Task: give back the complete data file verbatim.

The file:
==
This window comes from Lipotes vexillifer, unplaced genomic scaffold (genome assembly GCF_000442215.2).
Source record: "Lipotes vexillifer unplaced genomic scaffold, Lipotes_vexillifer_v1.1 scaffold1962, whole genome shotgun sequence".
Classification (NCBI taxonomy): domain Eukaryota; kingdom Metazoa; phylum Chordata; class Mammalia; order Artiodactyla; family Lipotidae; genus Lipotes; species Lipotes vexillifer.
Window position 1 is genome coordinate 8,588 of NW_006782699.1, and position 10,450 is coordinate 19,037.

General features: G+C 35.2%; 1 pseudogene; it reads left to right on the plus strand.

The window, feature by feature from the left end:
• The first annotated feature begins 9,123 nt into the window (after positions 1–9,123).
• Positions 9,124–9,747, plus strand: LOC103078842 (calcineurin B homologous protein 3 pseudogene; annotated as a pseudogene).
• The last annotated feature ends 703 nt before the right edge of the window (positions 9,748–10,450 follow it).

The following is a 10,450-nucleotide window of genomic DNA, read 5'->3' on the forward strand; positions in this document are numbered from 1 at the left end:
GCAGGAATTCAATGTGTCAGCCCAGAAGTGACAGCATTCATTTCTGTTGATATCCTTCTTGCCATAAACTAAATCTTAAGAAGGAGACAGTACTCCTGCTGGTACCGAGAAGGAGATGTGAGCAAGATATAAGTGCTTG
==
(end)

This window comes from Lipotes vexillifer, unplaced genomic scaffold (genome assembly GCF_000442215.2).
Source record: "Lipotes vexillifer unplaced genomic scaffold, Lipotes_vexillifer_v1.1 scaffold1962, whole genome shotgun sequence".
Classification (NCBI taxonomy): domain Eukaryota; kingdom Metazoa; phylum Chordata; class Mammalia; order Artiodactyla; family Lipotidae; genus Lipotes; species Lipotes vexillifer.
Window position 1 is genome coordinate 8,588 of NW_006782699.1, and position 10,450 is coordinate 19,037.

General features: G+C 35.2%; 1 pseudogene; it reads left to right on the plus strand.

The window, feature by feature from the left end:
• The first annotated feature begins 9,123 nt into the window (after positions 1–9,123).
• Positions 9,124–9,747, plus strand: LOC103078842 (calcineurin B homologous protein 3 pseudogene; annotated as a pseudogene).
• The last annotated feature ends 703 nt before the right edge of the window (positions 9,748–10,450 follow it).

The following is a 10,450-nucleotide window of genomic DNA, read 5'->3' on the forward strand; positions in this document are numbered from 1 at the left end:
GCAGGAATTCAATGTGTCAGCCCAGAAGTGACAGCATTCATTTCTGTTGATATCCTTCTTGCCATAAACTAAATCTTAAGAAGGAGACAGTACTCCTGCTGGTACCGAGAAGGAGATGTGAGCAAGATATAAGTGCTTG